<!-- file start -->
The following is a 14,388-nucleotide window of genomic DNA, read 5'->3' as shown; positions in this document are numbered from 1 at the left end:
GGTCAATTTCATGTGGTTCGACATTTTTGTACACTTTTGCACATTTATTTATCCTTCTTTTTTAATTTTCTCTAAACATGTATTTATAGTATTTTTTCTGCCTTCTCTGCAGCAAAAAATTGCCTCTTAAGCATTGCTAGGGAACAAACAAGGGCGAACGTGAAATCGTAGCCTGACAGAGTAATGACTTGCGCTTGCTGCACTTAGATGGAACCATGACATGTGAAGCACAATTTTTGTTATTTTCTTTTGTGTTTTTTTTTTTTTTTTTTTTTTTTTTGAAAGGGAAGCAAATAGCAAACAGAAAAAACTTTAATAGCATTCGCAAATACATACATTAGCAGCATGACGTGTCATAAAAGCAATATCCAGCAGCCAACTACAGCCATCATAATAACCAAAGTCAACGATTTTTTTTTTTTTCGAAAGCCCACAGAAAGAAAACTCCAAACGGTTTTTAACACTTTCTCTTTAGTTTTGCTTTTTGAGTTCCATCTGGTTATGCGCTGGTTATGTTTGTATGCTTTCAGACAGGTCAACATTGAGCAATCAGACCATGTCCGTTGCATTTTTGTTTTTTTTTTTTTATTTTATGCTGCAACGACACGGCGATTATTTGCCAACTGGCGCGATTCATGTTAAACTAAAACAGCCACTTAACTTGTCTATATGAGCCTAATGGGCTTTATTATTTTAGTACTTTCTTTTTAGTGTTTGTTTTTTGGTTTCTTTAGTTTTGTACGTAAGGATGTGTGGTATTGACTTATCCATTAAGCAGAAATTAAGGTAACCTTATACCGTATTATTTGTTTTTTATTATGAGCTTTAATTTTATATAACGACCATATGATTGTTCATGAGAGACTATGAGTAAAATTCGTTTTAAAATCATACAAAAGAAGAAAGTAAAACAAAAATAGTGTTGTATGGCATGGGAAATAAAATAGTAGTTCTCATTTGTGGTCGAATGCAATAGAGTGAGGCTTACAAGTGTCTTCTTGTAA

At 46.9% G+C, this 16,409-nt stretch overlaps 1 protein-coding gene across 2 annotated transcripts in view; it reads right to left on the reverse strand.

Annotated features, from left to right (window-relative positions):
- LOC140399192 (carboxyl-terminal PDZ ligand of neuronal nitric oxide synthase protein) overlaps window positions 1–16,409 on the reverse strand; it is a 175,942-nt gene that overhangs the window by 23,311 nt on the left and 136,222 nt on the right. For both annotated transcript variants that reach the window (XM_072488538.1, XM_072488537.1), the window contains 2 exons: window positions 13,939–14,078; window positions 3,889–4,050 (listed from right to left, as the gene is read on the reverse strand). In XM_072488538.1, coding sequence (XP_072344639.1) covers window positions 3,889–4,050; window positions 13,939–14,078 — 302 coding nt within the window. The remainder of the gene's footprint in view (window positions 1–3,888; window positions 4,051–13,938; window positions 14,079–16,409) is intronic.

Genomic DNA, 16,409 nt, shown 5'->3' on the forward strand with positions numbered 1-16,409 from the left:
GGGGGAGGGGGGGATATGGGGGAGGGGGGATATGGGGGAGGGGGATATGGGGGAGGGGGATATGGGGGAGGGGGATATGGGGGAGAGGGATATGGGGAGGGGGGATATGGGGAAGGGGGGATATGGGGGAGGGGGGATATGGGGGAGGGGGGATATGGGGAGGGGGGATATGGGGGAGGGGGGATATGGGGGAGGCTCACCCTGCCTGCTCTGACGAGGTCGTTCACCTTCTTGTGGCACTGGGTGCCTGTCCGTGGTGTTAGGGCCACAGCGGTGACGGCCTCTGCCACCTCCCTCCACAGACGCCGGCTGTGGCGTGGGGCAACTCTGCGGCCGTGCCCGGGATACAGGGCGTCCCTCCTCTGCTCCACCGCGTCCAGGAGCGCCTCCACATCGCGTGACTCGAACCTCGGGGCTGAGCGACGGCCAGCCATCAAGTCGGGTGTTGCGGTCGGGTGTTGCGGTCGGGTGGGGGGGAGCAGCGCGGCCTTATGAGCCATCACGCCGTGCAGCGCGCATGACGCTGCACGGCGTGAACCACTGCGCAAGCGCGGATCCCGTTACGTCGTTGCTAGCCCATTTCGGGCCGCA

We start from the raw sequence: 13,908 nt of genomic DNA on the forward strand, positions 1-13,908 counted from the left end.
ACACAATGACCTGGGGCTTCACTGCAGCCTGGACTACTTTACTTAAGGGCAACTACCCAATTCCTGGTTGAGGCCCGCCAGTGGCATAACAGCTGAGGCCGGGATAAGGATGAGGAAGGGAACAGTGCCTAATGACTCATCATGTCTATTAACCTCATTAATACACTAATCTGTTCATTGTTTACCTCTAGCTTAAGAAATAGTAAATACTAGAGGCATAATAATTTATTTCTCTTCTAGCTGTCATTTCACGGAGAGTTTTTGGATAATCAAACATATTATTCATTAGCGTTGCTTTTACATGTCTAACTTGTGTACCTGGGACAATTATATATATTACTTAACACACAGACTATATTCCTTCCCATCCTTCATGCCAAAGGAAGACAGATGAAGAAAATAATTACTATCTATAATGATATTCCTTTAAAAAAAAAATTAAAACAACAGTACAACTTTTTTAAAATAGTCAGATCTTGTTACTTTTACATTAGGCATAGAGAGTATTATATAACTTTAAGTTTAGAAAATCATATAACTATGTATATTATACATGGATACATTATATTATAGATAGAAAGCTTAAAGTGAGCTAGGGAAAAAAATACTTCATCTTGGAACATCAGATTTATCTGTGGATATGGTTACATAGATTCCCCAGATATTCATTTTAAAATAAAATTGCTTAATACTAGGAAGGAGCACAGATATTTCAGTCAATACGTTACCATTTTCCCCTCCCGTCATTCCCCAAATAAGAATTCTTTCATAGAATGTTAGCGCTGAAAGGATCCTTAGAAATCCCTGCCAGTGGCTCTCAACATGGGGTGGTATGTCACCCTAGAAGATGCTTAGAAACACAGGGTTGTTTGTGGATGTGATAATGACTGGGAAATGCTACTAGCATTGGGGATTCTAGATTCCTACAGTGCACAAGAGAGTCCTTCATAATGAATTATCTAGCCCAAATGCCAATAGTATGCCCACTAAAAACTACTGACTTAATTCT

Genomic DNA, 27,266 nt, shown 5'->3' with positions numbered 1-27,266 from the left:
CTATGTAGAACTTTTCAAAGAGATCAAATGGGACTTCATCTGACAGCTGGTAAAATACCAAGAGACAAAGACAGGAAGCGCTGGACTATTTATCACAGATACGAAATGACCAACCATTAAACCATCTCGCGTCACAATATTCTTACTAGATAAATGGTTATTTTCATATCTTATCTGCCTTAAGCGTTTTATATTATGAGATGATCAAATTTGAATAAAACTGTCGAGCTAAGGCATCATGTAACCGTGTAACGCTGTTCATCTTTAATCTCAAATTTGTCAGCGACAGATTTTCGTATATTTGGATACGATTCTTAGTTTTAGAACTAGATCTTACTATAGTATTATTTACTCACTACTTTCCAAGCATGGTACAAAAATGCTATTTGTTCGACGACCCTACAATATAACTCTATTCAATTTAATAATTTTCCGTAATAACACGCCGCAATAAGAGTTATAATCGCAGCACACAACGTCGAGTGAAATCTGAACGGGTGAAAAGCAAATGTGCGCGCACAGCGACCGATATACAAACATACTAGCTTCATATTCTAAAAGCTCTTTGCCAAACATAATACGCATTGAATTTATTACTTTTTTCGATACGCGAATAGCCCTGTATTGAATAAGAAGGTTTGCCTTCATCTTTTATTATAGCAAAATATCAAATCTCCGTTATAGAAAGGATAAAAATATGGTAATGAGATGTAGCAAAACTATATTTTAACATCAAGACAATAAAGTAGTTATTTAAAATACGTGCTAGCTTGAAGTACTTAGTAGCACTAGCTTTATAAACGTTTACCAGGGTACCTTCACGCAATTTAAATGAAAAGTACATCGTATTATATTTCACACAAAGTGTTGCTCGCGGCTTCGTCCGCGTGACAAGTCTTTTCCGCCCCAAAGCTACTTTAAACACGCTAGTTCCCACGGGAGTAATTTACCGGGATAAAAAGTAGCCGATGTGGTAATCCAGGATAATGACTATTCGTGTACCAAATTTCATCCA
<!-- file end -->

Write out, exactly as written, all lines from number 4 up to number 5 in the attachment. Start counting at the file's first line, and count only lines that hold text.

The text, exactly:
Annotated features, from left to right (window-relative positions):
- LOC140399192 (carboxyl-terminal PDZ ligand of neuronal nitric oxide synthase protein) overlaps window positions 1–16,409 on the reverse strand; it is a 175,942-nt gene that overhangs the window by 23,311 nt on the left and 136,222 nt on the right. For both annotated transcript variants that reach the window (XM_072488538.1, XM_072488537.1), the window contains 2 exons: window positions 13,939–14,078; window positions 3,889–4,050 (listed from right to left, as the gene is read on the reverse strand). In XM_072488538.1, coding sequence (XP_072344639.1) covers window positions 3,889–4,050; window positions 13,939–14,078 — 302 coding nt within the window. The remainder of the gene's footprint in view (window positions 1–3,888; window positions 4,051–13,938; window positions 14,079–16,409) is intronic.